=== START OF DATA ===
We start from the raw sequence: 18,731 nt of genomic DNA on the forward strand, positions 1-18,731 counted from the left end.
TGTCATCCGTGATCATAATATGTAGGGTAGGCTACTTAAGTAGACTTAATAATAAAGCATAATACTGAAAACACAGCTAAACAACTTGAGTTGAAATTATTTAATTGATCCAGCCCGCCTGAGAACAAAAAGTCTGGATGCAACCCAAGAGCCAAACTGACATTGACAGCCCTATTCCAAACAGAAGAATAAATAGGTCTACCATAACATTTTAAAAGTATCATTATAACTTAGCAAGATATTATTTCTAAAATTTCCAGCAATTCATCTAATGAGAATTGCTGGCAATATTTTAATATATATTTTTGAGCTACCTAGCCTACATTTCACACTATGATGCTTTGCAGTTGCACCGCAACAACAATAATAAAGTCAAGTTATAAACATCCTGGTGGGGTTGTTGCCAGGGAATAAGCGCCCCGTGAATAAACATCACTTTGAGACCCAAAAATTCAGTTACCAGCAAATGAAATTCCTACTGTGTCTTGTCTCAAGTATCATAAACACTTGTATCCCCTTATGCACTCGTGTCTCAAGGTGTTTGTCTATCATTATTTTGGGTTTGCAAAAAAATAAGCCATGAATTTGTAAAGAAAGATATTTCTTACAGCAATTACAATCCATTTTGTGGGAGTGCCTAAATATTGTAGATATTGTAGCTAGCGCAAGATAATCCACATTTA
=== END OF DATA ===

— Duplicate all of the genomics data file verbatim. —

We start from the raw sequence: 18,731 nt of genomic DNA on the forward strand, positions 1-18,731 counted from the left end.
TGTCATCCGTGATCATAATATGTAGGGTAGGCTACTTAAGTAGACTTAATAATAAAGCATAATACTGAAAACACAGCTAAACAACTTGAGTTGAAATTATTTAATTGATCCAGCCCGCCTGAGAACAAAAAGTCTGGATGCAACCCAAGAGCCAAACTGACATTGACAGCCCTATTCCAAACAGAAGAATAAATAGGTCTACCATAACATTTTAAAAGTATCATTATAACTTAGCAAGATATTATTTCTAAAATTTCCAGCAATTCATCTAATGAGAATTGCTGGCAATATTTTAATATATATTTTTGAGCTACCTAGCCTACATTTCACACTATGATGCTTTGCAGTTGCACCGCAACAACAATAATAAAGTCAAGTTATAAACATCCTGGTGGGGTTGTTGCCAGGGAATAAGCGCCCCGTGAATAAACATCACTTTGAGACCCAAAAATTCAGTTACCAGCAAATGAAATTCCTACTGTGTCTTGTCTCAAGTATCATAAACACTTGTATCCCCTTATGCACTCGTGTCTCAAGGTGTTTGTCTATCATTATTTTGGGTTTGCAAAAAAATAAGCCATGAATTTGTAAAGAAAGATATTTCTTACAGCAATTACAATCCATTTTGTGGGAGTGCCTAAATATTGTAGATATTGTAGCTAGCGCAAGATAATCCACATTTA